While we mentioned earlier that the most popular fruit that is used in chutneys is mango, in Texas, where only certain varieties of mango grow, it has taken a backseat to a locally grown favorite, the cranberry. If you search online for Texas-style chutney, you would see cranberry chutney as the leading search result. If you think about it, cranberry chutney is a pretty natural progression of chutney in Texas because if you look at the recipes for cranberry sauce and cranberry chutney, they’re virtually the same except for the addition of Indian spices.
If you can’t imagine what chutney tastes like, you can visit your local farmers’ markets to try them. We’re sure that the sellers there will let you try them before you buy.
Pesticides, Additives, and Chemicals:
Since chutney is fairly acidic, the use of chemical preservatives on it is quite low. That being said, there are still some producers that use sodium benzoate (e211) as a preservative for their chutneys, so it’s better to err on the safe side and check the labels and not assume that chutneys don’t have any preservatives in them.
On top of sodium benzoate, some producers add synthetic citric acid and acetic acid to their chutneys instead of good quality vinegar to raise the acidity so that’s something to look out for as well.
Due to its acidic nature, chutney is packed in glass jars or bottles. Commercial chutney producers also use laminated bags and duplex board boxes for transportation by case.
Chutney is a very versatile condiment and can be used the way any relish is used. It can be used as toppings for any sandwich or added to salad dressings to add an Asian-Indian twist to any dish.
Chutney can be served alongside cheese and deli meats to give a nice twist to a cheeseboard.
Depending on the consistency of the chutney, it can also be used as a dip for egg rolls, samosas, or any other finger foods or snack.
Also, as an aside, you can substitute cranberry chutney for cranberry sauce at thanksgiving to give everyone a pleasant surprise.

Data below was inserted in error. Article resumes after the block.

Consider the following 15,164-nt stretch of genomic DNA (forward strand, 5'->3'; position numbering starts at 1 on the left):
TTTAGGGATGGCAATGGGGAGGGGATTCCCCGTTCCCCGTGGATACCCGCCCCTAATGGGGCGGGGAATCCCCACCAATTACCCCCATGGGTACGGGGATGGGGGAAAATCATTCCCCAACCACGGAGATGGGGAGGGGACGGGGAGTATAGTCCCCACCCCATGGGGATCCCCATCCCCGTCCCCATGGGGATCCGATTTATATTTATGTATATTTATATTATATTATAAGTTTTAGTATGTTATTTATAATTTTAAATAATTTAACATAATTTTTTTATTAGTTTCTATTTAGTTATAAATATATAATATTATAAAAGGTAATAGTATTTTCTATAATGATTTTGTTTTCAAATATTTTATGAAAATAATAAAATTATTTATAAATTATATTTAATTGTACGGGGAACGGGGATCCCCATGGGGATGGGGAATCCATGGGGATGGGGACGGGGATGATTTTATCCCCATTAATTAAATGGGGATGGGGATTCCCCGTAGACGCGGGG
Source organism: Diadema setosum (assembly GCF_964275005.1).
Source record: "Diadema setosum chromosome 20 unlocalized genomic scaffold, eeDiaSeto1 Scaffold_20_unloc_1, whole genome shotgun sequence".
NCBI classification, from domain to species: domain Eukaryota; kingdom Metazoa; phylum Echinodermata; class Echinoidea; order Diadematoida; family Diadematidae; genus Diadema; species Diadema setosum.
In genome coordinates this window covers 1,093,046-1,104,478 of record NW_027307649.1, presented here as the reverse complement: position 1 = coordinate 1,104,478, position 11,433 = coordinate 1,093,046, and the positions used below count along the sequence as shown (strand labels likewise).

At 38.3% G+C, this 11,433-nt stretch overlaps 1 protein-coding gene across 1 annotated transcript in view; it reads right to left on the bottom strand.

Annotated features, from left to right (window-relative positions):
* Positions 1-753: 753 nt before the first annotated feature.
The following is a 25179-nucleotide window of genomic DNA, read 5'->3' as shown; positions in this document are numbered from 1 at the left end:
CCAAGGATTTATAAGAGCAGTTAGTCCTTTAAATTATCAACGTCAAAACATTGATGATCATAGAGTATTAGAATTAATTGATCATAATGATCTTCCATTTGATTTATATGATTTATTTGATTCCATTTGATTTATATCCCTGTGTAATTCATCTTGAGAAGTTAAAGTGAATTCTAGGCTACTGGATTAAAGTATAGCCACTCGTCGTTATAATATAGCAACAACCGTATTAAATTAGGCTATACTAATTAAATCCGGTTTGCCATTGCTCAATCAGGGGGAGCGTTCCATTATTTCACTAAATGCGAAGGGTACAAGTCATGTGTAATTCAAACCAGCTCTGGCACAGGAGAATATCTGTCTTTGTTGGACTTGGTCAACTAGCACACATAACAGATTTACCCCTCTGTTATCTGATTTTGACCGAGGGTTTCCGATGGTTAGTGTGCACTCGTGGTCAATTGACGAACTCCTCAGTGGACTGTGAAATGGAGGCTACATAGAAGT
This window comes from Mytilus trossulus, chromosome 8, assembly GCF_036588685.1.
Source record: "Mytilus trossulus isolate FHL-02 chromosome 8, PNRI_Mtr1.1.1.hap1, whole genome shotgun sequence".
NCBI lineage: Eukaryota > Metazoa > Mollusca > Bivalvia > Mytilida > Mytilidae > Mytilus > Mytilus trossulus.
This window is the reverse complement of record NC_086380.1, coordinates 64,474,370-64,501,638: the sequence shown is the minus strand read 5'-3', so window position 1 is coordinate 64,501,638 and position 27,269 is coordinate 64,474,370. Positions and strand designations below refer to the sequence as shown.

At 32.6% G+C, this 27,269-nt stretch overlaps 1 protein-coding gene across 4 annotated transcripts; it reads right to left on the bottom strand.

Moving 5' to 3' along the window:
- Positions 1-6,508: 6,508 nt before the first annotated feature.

Properly canned chutney can be stored in the pantry for up to a year without worrying too much about flavor changes or spoilage. Once opened, it can be stored in the fridge for a couple of months as long as the spoons used in scooping out the chutney are clean. (Yes, serving spoons are a big thing.)
Make Your Own Cranberry Chutney:
This promptuary chutney entry wouldn’t be complete if we didn’t share with you one of our favorite cranberry chutney recipes. It’s very simple to make and it uses all locally grown ingredients.
Fresh Cranberries, 4 cups
Dried Cranberries, 1 cup
White sugar, ½ cup
Brown Sugar, ¾ cup
Ground Cinnamon, 2 teaspoons
Minced Fresh Ginger Root, 1 teaspoon
Ground Cloves, ¼ teaspoon
Water, 1 cut
Minced Onion, ½ cup
Granny Smith Apple, ½ cup
Celery, ½ cup finely chopped
In a thick-bottomed pan, combine the dried cranberries, fresh cranberries, sugars, cinnamon, cloves, ginger, and water then bring to a boil using medium-high heat. Once boiling, reduce heat to low and simmer for about 7 minutes or until cranberries start to pop.
Add the rest of the ingredients and continue to cook over low for about ten minutes or until the chutney starts to thicken. Allow to cool and transfer to glass jars for storage. Let sit for at least 24 hours so that all of the flavors will meld together.